JSW Works for String Orchestra Review

Jean Sibelius Complete Works (JSW)
edited by the National Library of Finland and the Sibelius Society of Finland
Series III (Works for String Orchestra) Vol. 1:
Opp. 4, 5/5, 5/6, 14, 42, 98a, 98b, 100, JS 34b
edited by Pekka Helasvuo and Tuija Wicklund

SON 629 | €154.08
188 pages | 25 x 32 cm | ISMN: 979-0-004-80343-1

The latest release in Breitkopf & Härtel’s JSW Critical Edition, edited by Pekka Helasvuo and Tuija Wicklund, offers a whole genre within Sibelius’s output: his music for string orchestra. This runs to a total of eight works, although several are presented here in more than one version. Three items – the two early versions of the Impromptu and the Paris version of Rakastava – are here published for the first time. It does not include the incidental music to Mikael Lybeck’s Ödlan (The Lizard), which is sometimes played by string orchestra although Sibelius actually wrote it for not for orchestra but for chamber ensemble.

Whilst the composer remains best known internationally for his symphonies, Violin Concerto and tone poems, his music for string orchestra includes several masterpieces and a number of rarely heard gems. The undoubted highlight of the volume is the suite Rakastava, reworked around the time of the Fourth Symphony from the choral piece composed in the 1890s. Rakastava with its ‘ethereal polyphony’ (Tawaststjerna) is relatively well-known (it has been recorded many times since it publication more than a century ago), and differences from the previous printed edition are minor, as the autograph score no longer exists and thus the first edition and parts are the primary sources. What is new, however, is the preliminary orchestral version of the piece, made in Paris in November 1911, which has never been published before and for which the autograph score does still exist (indeed, it is the only source). Sibelius sent this version to Breitkopf but then changed his mind and asked for it to be returned for revision, marking the score ‘Die Bearbeitung ist nicht gut’ (‘The arrangement is not good’). And indeed there were many changes: motifs were adjusted, the solo violin and cello contributions (especially in the first movement) were revised and the keys of the movements were changed.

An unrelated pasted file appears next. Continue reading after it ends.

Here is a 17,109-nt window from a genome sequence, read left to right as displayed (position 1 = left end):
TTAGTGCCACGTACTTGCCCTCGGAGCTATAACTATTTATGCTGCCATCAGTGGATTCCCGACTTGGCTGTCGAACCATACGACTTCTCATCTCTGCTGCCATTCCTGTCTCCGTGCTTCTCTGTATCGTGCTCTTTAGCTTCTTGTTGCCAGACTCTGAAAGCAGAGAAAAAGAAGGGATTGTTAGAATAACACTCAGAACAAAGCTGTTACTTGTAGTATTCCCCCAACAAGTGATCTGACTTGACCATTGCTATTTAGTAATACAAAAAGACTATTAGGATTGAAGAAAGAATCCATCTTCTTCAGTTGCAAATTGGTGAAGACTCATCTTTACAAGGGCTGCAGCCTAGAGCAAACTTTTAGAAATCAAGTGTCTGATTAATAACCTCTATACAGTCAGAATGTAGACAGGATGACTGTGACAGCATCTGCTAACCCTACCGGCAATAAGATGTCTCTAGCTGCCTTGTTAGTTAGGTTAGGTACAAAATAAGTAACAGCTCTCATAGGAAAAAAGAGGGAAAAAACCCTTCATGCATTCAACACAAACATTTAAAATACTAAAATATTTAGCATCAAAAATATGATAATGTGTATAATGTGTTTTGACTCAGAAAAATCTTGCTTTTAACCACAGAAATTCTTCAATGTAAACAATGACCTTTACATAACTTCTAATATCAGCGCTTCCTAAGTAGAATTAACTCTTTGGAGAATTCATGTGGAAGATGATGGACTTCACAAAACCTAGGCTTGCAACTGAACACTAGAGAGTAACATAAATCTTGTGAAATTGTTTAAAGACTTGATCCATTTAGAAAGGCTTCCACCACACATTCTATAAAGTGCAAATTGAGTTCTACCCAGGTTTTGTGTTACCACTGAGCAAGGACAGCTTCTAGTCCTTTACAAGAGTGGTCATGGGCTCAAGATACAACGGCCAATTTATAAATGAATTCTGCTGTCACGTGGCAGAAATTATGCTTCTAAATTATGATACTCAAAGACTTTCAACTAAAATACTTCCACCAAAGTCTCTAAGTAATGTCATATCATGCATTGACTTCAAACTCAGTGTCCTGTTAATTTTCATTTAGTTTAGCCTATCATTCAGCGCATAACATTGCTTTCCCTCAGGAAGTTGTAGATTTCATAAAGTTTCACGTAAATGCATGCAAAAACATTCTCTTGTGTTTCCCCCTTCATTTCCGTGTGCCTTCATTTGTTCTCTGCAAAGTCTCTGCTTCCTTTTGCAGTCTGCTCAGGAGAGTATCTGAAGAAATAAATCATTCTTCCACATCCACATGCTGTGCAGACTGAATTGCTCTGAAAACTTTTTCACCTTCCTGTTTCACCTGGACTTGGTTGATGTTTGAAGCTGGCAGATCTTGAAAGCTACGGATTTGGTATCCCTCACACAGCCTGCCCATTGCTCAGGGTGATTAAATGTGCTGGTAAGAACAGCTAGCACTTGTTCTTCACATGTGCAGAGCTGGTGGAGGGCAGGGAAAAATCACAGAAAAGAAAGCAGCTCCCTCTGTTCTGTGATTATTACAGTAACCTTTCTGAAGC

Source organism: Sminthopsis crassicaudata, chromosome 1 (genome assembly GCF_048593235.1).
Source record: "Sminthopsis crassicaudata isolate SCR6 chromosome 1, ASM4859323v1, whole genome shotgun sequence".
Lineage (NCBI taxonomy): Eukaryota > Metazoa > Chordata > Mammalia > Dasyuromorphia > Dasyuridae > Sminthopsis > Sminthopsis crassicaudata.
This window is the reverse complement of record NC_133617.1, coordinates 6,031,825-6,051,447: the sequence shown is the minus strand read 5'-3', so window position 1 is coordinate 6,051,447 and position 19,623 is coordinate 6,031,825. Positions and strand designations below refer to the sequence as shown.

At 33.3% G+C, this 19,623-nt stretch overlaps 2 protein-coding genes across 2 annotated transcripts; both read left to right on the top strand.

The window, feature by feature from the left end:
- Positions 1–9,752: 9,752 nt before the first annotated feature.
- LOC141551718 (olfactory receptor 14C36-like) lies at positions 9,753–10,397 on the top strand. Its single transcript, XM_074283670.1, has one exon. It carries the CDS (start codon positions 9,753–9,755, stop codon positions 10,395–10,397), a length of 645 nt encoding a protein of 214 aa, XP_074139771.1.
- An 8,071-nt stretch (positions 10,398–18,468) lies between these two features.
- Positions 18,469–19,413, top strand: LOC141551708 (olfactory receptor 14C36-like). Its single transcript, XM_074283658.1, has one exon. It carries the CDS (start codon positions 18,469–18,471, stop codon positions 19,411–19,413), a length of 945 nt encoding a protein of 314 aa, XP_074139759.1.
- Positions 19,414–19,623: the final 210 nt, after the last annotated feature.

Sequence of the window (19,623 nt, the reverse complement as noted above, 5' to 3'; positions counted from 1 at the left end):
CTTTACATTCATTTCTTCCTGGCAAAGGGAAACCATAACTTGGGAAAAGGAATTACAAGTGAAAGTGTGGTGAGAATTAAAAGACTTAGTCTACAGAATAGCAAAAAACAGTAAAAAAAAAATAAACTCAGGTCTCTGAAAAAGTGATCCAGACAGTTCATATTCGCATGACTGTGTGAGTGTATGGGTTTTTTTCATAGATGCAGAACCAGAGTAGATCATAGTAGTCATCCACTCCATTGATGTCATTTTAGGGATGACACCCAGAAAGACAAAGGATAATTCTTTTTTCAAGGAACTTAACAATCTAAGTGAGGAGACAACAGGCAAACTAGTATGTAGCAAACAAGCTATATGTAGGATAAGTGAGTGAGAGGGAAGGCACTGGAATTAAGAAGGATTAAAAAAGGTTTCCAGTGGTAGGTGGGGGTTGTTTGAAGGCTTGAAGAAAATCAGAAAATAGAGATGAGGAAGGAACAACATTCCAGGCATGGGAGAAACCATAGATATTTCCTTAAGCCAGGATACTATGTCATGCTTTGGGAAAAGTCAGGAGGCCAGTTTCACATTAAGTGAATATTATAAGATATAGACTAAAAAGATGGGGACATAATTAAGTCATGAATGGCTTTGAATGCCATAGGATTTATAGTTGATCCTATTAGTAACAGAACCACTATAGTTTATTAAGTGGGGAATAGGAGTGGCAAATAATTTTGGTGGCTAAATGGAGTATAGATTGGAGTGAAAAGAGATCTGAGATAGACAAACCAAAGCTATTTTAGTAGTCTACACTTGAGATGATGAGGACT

The earliest of the pieces here is the Scherzo (or Presto) for strings, an arrangement probably made in 1893/94 of the third movement of the B flat major String Quartet, Op. 4 (1890); a double bass part was added but the other four parts remained unchanged. The Impromptu for strings is another arrangement, this time based on material from the melodrama Svartsjukans nätter (Nights of Jealousy), JS 125 (1893) that was later that year incorporated in the fifth and sixth of the Impromptus for piano, Op. 5. In this edition no fewer than three versions are included: in addition to the final version (which has always been popular even though it was not published during Sibelius’s lifetime) there are two preliminary versions: first of Impromptu No. 5 alone, with a distinctive ostinato rhythm in the violas, then a version combining Nos 5 and 6 which in turn was revised: the changes at this stage were mostly alterations to the configuration of repetitions. Both of the early versions are here published for the first time.